So, I have spent this week contemplating the wide gulf between awe and pain. Between beauty and baseness. Between the fist that holds tight, and the open palm that gives away. Between pushing away with a shout and beckoning the lost by gently saying, “Jesus loves you.”

It’s an uphill climb, and I have miles to go, but my mother taught me well.

~J.A.P. Walton

Thanks for reading!

adventure, Backpacking, Camping, canoeing, Creation, Creator, Faithful Living, God, Henry David Thoreau, Lessons from the Wilderness, Nature, Outdoor Adventures, Prayer, Uncategorized, wilderness, wisdom

A Song of Praise

Why do people yearn to go to the wilderness? Is it as simple as wanting to get away for a break? Is it an escape? For some, these adventures take the form of a quest to seek out beauty and peace and quiet, to discover new worlds. For others, getting away- in a canoe, or a tent, backpacking or biking- is a form of worship. Thoreau once saw a man fishing, and described it as “a sort of solemn sacrament and withdrawal from the world.”[1] Even Jesus was known to draw away for time alone. But he was not really alone, because we are also told that he drew away to pray to his Father.

We should think about the reasons we draw away from our busy world. I have heard people laughingly say that they don’t go to church on Sunday morning because they prefer to enjoy God’s world out on the golf course. Nature is beautiful, and no doubt golf is fun. Time spent in nature is restorative. Instructive. But to worship the creation instead of the Creator, to create our own god out of nature, is a mistake because nature is not God.

Nature teems with life. We rise from our tent, look out across a fog-shrouded wilderness lake, hear the birds, and breathe deep sighs of contentment. We feel so alive! But where does all this life come from? Your life does not rise out of the deep waters, the sighing pines, the quick-footed hare or the soaring hawk. God made all this beauty. Heart-wrenching, breath-stopping, glorious beauty. Why? To point our hearts to Him. It turns out that all of creation is a road map to God, and the delight He took in making everything is the same delight we are to take in Him.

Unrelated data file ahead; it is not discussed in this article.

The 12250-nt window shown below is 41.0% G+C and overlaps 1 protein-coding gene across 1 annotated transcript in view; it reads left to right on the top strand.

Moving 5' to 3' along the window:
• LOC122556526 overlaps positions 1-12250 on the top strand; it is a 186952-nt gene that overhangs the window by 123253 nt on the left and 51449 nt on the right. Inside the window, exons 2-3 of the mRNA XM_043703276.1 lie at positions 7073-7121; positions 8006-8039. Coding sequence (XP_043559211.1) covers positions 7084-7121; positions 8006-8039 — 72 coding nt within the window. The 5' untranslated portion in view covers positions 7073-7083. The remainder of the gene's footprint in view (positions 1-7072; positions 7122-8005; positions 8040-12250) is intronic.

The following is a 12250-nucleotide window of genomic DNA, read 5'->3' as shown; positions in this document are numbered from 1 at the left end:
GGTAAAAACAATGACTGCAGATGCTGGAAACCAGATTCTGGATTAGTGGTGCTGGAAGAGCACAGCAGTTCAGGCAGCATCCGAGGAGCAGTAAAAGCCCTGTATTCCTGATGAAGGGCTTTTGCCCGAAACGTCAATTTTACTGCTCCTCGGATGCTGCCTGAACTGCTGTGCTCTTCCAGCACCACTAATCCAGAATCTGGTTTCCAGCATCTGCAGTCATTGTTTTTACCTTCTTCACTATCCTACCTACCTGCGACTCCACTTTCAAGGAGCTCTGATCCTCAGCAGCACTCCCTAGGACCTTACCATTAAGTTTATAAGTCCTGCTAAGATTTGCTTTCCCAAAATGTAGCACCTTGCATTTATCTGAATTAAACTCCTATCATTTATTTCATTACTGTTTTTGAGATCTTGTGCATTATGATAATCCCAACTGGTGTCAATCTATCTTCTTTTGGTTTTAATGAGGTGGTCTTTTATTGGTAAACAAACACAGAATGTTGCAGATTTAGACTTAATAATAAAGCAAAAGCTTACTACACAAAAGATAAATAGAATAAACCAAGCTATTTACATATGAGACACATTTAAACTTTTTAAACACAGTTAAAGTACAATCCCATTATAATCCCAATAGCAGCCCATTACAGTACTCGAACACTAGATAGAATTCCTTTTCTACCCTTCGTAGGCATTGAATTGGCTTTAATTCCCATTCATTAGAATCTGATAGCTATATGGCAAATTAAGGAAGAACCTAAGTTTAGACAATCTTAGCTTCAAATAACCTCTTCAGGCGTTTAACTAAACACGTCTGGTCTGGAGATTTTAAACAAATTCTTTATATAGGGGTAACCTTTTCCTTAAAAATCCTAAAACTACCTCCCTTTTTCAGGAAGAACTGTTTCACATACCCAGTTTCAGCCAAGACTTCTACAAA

Job knew it was all too wonderful to understand. But he did appreciate that “earth will never be your savior…that God alone is able to give you life.”[2]

There’s more to living this life than we can see, just like there’s more to a river than what we see on its surface. We don’t go out in nature to worship what we see but what we can’t.”

The next time you pick up a paddle or a pack, and find yourself surrounded by the glories of the wilderness, take a moment to let the awe sink in that a Creator would make all this life, including your life, and that He takes great delight in you. A song of praise can’t help but well up out of your heart.

~J.A.P. Walton

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[1] Henry David Thoreau. A Week on the Concord and Merrimack Rivers, Viking Press, 1985. p. 22.

[2] Paul David Tripp. New Morning Mercies. Crossway. Wheaton IL. 2014. Devotion for March 24.